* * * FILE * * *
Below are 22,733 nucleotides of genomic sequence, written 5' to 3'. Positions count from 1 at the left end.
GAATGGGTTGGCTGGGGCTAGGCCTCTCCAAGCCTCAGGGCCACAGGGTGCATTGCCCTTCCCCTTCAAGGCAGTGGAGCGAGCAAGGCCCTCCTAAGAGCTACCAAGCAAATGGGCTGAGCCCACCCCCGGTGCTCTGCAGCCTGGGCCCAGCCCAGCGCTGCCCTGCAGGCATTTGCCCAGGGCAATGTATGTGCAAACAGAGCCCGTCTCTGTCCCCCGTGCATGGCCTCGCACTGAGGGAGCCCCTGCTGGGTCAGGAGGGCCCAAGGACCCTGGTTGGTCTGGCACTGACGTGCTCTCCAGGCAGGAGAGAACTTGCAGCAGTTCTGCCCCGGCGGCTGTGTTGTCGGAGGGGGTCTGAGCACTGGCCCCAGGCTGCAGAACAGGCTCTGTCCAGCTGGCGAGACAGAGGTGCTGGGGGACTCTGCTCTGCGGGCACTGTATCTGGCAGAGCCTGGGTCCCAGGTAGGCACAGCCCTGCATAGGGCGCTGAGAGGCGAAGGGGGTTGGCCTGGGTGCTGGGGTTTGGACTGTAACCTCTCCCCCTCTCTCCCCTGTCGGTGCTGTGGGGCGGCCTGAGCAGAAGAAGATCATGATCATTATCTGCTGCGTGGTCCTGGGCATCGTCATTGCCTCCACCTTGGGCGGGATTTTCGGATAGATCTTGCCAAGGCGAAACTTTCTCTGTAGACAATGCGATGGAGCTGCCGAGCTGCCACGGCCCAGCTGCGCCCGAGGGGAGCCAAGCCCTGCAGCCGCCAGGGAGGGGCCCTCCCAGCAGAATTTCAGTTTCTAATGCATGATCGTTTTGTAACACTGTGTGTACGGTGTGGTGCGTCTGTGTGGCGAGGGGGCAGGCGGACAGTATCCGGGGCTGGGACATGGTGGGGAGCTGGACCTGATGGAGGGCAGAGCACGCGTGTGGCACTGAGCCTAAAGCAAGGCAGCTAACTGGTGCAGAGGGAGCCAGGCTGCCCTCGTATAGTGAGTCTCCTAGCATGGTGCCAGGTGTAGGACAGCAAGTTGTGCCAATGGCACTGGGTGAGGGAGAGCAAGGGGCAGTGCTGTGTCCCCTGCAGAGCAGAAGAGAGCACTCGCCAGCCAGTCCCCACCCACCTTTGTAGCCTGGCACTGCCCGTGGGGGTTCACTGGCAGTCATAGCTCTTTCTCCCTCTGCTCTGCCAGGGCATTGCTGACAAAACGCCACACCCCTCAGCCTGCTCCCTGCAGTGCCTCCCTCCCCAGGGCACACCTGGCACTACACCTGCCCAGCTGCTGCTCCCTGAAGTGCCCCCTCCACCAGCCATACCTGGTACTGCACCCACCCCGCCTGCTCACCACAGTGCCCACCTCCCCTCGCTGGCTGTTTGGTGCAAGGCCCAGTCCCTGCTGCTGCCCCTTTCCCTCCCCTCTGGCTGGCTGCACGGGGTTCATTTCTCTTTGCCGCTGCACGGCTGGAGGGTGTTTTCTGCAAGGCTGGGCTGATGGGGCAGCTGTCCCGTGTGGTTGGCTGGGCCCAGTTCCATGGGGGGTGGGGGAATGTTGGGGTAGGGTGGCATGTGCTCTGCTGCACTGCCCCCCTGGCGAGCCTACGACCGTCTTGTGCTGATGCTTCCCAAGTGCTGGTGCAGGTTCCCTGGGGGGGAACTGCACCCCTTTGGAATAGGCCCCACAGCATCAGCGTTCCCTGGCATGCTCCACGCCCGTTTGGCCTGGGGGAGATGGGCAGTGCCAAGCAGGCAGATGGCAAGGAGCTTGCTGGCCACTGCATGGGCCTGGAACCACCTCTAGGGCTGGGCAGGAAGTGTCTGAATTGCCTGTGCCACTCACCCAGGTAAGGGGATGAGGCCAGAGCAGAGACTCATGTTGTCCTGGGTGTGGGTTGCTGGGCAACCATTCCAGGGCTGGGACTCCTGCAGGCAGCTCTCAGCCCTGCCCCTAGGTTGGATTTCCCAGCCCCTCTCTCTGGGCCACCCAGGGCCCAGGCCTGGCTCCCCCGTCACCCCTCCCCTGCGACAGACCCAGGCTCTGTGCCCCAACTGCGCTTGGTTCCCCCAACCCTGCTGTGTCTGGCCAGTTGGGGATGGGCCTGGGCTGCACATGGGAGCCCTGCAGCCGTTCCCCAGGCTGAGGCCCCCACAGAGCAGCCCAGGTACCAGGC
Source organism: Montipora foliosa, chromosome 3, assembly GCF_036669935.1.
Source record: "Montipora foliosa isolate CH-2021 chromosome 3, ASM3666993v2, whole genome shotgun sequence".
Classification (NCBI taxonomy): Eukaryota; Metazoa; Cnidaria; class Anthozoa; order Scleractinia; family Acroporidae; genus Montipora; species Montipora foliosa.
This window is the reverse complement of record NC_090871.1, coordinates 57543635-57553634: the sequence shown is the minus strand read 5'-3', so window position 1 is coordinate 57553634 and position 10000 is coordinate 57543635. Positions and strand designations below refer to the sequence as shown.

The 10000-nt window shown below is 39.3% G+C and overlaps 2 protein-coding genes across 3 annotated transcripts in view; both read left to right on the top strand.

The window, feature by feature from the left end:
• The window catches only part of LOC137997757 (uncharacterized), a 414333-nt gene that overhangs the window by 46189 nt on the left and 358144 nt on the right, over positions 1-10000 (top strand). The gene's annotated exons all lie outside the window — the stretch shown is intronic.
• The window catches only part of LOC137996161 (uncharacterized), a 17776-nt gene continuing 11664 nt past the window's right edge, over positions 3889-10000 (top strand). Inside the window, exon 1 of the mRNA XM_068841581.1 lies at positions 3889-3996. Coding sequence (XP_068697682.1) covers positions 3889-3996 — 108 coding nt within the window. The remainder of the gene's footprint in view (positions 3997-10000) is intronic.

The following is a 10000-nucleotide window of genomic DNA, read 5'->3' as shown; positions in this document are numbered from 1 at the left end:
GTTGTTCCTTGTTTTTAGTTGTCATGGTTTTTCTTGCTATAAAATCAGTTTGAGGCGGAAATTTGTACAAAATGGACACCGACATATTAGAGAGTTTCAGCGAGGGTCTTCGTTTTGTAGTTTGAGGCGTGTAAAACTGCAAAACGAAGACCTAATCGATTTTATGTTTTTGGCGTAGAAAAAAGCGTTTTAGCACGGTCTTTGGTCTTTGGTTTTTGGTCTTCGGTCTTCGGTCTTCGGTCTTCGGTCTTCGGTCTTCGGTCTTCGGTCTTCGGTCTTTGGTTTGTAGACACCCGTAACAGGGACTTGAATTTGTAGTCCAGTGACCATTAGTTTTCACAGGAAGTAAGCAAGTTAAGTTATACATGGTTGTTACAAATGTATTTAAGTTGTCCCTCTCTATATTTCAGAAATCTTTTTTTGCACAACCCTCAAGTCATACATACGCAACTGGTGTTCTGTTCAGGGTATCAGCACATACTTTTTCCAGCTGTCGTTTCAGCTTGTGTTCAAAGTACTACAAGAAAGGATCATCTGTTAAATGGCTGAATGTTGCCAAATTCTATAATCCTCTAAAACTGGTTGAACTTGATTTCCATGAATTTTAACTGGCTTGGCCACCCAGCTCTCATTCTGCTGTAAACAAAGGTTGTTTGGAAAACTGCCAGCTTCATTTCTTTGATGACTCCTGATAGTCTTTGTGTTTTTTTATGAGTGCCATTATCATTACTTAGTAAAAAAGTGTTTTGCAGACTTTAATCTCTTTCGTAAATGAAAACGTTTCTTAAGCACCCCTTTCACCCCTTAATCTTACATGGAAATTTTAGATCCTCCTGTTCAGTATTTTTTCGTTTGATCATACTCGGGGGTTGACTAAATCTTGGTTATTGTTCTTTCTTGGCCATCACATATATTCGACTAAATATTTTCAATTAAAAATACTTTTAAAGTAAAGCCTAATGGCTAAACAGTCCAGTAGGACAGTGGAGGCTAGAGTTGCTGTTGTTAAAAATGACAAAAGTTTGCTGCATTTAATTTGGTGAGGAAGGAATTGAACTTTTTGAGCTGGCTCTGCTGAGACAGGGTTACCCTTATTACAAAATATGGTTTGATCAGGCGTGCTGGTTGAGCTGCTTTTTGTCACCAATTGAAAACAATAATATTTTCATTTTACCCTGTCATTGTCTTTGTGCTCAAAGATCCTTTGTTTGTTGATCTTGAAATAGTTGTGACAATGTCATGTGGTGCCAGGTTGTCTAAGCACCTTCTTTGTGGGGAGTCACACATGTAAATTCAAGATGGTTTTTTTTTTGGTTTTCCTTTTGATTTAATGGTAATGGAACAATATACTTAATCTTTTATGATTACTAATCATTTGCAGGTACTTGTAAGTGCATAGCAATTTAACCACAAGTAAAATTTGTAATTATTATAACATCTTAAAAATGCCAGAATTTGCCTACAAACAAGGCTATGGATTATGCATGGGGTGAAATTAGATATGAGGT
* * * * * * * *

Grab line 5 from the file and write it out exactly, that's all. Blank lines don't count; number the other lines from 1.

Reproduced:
Classification (NCBI taxonomy): Eukaryota; Metazoa; Cnidaria; class Anthozoa; order Scleractinia; family Acroporidae; genus Montipora; species Montipora foliosa.